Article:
Susan C. Stone's Practical Parenting Blog dotcom

Sibling Rivalry – How You can Fuel the Fire or Put out the Flames

Posted on: January 25, 2012


The relationship siblings have is an important one – it can impact on people’s lives and identities as much as  their relationships with their parents do. This  can be a positive impact and enhance one’s life or it can be negative and the source of continuing problems in other relationships – even into adulthood! Because of this, it’s important for parents to help make their children’s relationships as good as possible. By your behavior you  have the ability to stoke the fire of the rivalry or to lessen it.The one thing you can’t do is eliminate it! But that’s not necessarily bad news. Children learn a lot from their relationships with their siblings – how to win, how to lose, how to negotiate, compromise and share, how to be angry with someone and still love them.  Your job as a parent is to make sure that the sibling interaction isn’t harmful – either psychologically, physically or emotionally.

One important step towards minimizing sibling rivalry and keeping it from being harmful  is to NOT COMPARE your children – either out loud to them or even in your mind. No two children are alike – they have different strengths and weaknesses. Good parents respect this and teach their children to respect it. This should lead to having unique expectations and measures of success for each child. Comparisons are also often used to try to motivate desirable behavior by pointing out to a child how their sibling is doing a better job (at being mannerly, cleaning up their room, doing their homework, etc.). Now honestly, did it ever spur you on to greater heights when your parents said, “Why can’t you keep your room neat  the way your sister does?”?!  All it did was make you angry – at your parent and at your sister!  The rule of thumb is to speak to each of your children as if they were ONLY children. No comparisons allowed. However, even if you do follow this advice, you’ll find your children comparing themselves – “I’m smarter than you are”. This is an opportunity to have a discussion about respecting individual differences and your expectations for personal bests and best efforts.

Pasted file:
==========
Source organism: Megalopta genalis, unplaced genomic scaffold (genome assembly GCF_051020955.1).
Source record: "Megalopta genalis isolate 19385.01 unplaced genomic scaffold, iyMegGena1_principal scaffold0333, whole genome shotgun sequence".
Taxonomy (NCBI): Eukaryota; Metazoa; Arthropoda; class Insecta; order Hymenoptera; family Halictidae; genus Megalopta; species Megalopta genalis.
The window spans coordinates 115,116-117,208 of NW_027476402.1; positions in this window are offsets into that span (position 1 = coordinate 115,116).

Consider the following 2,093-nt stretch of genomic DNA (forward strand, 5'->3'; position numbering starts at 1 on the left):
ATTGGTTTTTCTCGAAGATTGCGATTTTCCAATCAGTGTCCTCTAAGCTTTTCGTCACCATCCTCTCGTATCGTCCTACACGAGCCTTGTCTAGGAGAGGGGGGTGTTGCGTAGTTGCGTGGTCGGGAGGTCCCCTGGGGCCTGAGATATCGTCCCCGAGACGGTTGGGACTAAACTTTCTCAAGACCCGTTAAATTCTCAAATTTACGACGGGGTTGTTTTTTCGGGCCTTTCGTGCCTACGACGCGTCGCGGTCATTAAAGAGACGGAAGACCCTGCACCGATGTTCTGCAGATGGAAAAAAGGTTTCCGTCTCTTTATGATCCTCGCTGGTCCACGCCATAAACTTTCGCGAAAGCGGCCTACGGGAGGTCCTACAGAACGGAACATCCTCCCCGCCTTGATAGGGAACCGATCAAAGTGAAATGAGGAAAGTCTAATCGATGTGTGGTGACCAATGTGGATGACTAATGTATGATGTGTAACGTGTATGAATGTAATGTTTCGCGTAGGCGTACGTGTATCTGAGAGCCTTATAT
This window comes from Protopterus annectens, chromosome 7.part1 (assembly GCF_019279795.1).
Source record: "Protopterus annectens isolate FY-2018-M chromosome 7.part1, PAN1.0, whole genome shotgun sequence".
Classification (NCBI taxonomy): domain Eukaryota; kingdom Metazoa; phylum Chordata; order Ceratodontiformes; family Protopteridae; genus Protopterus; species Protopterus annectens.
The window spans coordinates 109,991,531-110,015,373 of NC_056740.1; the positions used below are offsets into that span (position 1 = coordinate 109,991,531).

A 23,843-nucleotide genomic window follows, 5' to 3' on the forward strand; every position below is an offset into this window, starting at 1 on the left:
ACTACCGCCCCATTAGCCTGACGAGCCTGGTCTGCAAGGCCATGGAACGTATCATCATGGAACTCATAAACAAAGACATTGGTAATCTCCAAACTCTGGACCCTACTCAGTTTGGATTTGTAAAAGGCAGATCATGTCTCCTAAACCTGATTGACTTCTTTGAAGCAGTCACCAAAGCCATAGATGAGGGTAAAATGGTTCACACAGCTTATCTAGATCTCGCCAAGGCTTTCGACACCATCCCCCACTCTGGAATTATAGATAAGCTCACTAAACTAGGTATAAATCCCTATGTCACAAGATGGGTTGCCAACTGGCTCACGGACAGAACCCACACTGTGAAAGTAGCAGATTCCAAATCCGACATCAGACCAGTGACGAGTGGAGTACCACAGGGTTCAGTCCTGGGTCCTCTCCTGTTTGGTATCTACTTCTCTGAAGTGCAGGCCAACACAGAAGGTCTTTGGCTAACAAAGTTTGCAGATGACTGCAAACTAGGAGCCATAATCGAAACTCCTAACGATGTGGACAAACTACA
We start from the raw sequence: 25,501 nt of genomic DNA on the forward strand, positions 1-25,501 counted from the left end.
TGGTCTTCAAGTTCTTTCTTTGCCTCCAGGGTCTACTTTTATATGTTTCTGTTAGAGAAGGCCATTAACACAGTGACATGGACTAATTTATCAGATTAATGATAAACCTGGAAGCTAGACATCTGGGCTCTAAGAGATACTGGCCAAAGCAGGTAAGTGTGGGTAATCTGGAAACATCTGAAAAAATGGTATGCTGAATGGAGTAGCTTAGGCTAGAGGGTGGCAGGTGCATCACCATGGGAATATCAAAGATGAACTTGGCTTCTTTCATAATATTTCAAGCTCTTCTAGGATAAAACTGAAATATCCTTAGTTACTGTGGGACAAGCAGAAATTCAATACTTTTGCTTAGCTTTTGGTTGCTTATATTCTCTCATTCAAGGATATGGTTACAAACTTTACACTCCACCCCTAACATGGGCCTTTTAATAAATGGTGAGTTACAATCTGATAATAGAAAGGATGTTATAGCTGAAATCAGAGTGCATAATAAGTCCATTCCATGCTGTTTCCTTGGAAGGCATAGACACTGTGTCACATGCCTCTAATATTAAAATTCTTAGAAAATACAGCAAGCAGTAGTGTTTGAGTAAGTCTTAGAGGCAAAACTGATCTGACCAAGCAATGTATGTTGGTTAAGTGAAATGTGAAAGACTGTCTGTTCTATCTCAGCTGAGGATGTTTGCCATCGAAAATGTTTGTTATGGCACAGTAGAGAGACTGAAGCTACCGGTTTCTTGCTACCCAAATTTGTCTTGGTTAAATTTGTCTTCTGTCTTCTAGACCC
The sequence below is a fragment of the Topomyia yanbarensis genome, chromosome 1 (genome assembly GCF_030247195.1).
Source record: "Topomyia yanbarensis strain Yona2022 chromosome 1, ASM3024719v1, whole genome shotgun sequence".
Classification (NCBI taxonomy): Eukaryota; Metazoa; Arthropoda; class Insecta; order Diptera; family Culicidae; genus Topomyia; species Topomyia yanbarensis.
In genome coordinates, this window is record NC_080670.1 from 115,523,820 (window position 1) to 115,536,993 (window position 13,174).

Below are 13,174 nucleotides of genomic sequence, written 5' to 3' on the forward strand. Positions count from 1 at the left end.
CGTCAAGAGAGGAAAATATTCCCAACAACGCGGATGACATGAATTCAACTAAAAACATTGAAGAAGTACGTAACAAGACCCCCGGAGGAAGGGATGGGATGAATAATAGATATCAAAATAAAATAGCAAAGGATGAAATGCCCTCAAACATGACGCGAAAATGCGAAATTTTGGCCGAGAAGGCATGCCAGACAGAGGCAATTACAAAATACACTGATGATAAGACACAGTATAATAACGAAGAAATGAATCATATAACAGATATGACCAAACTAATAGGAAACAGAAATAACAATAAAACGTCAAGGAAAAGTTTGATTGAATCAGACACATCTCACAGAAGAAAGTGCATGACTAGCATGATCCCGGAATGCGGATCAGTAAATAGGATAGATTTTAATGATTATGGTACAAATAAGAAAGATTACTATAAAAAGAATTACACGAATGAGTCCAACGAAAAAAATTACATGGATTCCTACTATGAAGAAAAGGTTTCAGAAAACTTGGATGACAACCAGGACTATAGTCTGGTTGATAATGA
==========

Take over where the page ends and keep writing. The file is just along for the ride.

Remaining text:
Another way parents worsen sibling relationships is by, consciously or unconsciously, casting children in fixed roles. For example,  the oldest child is treated as the caretaker, the youngest has less expected from them, a good listener becomes a  confidante for the parent. Similarly,  parents also stamp children  with labels – “This is my athlete.” ” This is my scholar.” “This is my wild one”. These assigned labels and role – even positive ones – put limits on who a child might have the potential to become. Instead, try to think about who you would like the child to become and praise behaviors which manifest those possibilities. Also, be alert to negative roles that children may choose for themselves – the clown, the  helpless one, the dictator – as a way to be unique within the family. In such cases, encourage them to get attention and rewards for more desirable roles and behaviors.

Having said all this, let’s talk about the secret that many parents carry around and about which they feel guilty – favorites. Is it terrible or unnatural to have a favorite child? NO! Sometimes your personality or needs just mesh better with one child than another.  You’re human and can’t deny these responses. However, what you can control is the expression of favoritism which feeds sibling rivalry more than any other parental behavior. Now I know you don’t say things like “Susie is my favorite”. Favoritism is expressed subtly – smiling more at one child, being more lenient, using more terms of endearment, etc.  The cure for showing favoritism is  to be aware of it and to look for the specialness to appreciate in your less favored child.